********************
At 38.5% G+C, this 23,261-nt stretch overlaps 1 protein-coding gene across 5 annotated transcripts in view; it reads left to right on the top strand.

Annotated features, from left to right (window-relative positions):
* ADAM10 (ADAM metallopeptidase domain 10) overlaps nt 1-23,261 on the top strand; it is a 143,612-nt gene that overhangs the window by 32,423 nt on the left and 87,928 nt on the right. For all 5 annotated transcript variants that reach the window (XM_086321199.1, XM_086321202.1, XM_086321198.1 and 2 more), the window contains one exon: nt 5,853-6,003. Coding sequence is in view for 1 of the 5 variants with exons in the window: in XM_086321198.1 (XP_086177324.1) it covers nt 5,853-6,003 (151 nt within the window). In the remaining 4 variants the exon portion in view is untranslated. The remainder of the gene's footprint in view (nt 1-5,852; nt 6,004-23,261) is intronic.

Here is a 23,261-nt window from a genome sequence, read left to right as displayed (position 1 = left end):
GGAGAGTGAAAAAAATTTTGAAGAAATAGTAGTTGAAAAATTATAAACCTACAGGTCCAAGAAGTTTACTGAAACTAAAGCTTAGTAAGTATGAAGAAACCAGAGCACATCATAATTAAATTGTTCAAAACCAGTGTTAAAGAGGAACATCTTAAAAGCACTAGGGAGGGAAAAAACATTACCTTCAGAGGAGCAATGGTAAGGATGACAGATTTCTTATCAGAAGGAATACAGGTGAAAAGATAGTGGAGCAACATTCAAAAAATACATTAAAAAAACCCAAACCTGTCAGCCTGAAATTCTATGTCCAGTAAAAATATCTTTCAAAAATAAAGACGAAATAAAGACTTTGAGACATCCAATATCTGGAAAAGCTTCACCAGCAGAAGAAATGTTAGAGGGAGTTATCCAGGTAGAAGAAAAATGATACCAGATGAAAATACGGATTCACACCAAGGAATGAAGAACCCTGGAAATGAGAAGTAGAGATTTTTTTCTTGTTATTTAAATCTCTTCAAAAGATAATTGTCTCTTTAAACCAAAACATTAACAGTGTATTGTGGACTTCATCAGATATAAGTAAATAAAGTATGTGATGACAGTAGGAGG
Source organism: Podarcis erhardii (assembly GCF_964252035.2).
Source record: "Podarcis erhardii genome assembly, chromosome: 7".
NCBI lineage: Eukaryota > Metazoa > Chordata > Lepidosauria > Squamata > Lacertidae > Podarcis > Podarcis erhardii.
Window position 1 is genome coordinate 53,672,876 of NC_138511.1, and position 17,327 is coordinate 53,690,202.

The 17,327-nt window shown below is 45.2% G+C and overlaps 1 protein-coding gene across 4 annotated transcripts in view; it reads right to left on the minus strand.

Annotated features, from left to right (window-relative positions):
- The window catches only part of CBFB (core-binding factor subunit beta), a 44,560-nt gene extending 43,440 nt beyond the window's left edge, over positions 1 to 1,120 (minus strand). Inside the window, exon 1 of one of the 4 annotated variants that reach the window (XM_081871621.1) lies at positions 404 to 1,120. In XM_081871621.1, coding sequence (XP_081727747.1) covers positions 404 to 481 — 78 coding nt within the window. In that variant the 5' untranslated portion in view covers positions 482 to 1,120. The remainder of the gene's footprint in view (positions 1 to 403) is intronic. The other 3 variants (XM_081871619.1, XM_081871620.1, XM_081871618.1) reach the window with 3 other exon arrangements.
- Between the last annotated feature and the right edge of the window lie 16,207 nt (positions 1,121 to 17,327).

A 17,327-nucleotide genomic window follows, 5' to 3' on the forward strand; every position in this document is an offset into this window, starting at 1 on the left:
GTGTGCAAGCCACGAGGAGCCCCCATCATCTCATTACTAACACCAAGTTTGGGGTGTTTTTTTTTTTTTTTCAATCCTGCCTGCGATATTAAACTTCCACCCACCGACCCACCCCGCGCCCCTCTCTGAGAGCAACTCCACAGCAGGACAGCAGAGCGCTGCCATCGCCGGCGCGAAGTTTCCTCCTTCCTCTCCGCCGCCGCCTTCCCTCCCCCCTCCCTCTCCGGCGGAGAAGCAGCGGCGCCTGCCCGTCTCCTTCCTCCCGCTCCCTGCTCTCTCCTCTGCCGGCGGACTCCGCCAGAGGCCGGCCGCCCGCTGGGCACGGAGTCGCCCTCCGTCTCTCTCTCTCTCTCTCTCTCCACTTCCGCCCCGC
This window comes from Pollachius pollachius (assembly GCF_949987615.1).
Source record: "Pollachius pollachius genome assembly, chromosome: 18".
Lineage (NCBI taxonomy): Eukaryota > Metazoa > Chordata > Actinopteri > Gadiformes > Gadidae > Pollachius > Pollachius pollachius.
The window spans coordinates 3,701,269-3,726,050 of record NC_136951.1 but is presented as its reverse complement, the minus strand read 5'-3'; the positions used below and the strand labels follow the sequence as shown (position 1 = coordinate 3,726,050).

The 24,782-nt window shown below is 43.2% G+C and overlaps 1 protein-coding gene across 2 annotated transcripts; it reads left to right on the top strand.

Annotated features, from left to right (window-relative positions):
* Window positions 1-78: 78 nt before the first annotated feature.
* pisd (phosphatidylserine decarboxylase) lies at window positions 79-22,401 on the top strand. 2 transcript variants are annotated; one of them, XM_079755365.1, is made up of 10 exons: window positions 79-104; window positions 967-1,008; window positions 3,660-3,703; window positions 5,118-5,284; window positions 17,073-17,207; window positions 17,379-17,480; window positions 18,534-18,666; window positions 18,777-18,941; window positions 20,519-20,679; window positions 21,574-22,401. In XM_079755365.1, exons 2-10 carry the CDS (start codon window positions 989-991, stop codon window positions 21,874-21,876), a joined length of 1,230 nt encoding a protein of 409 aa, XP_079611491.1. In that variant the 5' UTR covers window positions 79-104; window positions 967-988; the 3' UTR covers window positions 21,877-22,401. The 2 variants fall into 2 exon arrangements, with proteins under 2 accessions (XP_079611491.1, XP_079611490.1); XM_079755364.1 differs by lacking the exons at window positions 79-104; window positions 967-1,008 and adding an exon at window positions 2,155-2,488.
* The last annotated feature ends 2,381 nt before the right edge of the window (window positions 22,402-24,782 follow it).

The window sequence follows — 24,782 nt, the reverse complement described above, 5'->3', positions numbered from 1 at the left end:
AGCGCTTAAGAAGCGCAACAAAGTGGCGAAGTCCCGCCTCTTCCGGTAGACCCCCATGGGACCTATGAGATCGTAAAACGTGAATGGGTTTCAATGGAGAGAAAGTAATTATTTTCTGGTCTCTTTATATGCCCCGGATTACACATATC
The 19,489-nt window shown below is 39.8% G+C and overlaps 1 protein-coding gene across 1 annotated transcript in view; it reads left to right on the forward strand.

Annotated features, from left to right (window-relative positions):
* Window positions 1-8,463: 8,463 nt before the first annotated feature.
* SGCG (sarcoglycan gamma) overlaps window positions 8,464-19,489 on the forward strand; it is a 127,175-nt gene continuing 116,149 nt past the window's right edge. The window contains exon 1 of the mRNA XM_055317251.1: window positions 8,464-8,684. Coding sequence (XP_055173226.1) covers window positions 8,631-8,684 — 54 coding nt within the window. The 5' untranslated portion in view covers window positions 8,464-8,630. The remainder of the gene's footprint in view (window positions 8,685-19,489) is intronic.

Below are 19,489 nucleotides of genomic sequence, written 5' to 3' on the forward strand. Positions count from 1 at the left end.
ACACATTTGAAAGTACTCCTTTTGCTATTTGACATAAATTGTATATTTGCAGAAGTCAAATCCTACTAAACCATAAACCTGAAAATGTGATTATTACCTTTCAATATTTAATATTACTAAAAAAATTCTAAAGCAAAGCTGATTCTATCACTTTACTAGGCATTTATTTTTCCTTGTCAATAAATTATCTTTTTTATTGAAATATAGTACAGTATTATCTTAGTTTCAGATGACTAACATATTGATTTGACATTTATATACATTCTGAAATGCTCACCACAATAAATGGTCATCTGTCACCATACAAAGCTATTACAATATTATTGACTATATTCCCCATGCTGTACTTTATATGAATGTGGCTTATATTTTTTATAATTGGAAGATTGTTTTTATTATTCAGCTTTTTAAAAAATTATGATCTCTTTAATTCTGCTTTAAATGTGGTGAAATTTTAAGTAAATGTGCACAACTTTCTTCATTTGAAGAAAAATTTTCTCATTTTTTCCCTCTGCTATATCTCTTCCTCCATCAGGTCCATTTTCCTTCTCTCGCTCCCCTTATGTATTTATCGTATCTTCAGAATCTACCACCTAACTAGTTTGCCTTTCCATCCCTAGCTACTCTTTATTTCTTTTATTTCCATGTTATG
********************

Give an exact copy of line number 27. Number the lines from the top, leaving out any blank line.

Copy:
The 19,489-nt window shown below is 39.8% G+C and overlaps 1 protein-coding gene across 1 annotated transcript in view; it reads left to right on the forward strand.